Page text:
Continued here.


[1] Hedwiga Regina Shober (1818–1885) was married to Dr. Francis Henry Gray 1844–80. Entry from the Hedwiga Regina Shober Gray diary, R. Stanton Avery Special Collections.

[2] Major General General William Tecumseh Sherman (1820–1891).

[3] Francis Calley Gray (1846–1904).

[4] Reginald Gray (1853–1904), who married Rose Lee in 1892.

[5] Morris Gray (1856–1931), who married Flora Grant in 1883.

[6] Samuel Shober Gray (1849–1926), who was married to Caroline Balch Weld 1879–1912.

[7] Lorenzo Papanti (1799–1872) kept a fashionable dancing school on Tremont Row.

[8] Dr. Gray’s nephew Edward Gray (1851–1907).

About Scott C. Steward

Scott C. Steward was the founding editor at Vita Brevis; he served as NEHGS Editor-in-Chief 2013-2022. He is the author, co-author, or editor of genealogies of the Ayer, Le Roy, Lowell, Saltonstall, Thorndike, and Winthrop families. His articles have appeared in The New England Historical and Genealogical Register, NEXUS, New England Ancestors, American Ancestors, and The Pennsylvania Genealogical Magazine, and he has written book reviews for the Register, The New York Genealogical and Biographical Record, and the National Genealogical Society Quarterly.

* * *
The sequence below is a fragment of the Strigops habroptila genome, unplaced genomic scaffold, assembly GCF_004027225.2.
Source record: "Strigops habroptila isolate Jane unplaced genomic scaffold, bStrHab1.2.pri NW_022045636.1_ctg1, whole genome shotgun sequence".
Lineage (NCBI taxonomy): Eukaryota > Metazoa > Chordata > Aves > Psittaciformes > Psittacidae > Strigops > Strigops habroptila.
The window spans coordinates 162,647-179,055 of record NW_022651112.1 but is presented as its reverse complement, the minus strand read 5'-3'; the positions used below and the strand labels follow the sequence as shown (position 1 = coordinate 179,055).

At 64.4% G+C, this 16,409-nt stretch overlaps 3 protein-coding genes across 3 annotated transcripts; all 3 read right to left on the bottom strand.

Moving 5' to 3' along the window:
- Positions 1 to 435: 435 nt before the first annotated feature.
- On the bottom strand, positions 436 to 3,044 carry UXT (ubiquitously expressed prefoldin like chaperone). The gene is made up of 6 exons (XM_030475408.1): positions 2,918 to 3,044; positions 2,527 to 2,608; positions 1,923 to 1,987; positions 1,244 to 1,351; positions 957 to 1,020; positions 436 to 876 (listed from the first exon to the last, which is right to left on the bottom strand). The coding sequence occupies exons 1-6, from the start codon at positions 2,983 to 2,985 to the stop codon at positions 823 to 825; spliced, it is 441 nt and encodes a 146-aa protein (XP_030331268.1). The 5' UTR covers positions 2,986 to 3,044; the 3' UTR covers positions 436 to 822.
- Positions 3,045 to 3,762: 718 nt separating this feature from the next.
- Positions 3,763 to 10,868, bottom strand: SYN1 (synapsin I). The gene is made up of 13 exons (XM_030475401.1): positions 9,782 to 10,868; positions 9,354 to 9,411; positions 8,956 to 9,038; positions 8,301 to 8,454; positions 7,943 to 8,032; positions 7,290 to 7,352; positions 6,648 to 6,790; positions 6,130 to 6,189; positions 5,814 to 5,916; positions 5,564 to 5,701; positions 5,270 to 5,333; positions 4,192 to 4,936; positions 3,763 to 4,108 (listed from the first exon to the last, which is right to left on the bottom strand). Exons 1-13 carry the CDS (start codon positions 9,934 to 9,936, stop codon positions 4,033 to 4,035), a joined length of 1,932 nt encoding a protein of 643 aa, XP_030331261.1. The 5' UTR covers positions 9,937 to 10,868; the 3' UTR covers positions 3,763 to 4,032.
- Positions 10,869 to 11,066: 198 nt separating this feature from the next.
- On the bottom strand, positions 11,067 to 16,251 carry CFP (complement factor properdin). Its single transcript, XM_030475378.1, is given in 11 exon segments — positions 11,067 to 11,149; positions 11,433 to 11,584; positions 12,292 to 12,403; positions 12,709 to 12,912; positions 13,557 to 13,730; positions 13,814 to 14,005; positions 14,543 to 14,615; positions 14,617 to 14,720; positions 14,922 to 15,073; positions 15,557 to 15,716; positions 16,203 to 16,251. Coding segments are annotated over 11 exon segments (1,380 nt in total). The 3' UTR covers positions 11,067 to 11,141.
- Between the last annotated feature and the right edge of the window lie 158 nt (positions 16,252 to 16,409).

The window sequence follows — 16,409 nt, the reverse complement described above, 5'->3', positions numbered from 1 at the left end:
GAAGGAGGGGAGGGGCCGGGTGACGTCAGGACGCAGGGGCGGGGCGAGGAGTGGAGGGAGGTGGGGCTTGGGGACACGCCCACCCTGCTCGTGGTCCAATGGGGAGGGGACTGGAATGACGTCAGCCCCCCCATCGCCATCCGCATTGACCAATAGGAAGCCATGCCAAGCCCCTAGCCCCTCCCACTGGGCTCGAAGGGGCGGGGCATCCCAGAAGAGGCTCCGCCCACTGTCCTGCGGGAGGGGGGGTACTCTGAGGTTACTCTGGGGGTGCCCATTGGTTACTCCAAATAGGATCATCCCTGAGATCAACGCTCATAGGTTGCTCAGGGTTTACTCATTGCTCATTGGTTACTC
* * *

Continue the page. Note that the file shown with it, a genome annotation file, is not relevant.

8 thoughts on “‘Out of reach’

  1. How the times have changed! I would have found it hard to “just quietly acquiesced” in a matter that would have been good for my child. I agree with Regina…I would have personally sacrificed whatever in order to make that opportunity happen.

    1. Dr. and Mrs. Gray were surprisingly united in their views about most things, their children included. This is a rare moment of discord, at least at this point in the diary — during Dr. Gray’s last illness the diary is full of his pain, where during the 1860s he rarely appears, so often are the two in agreement!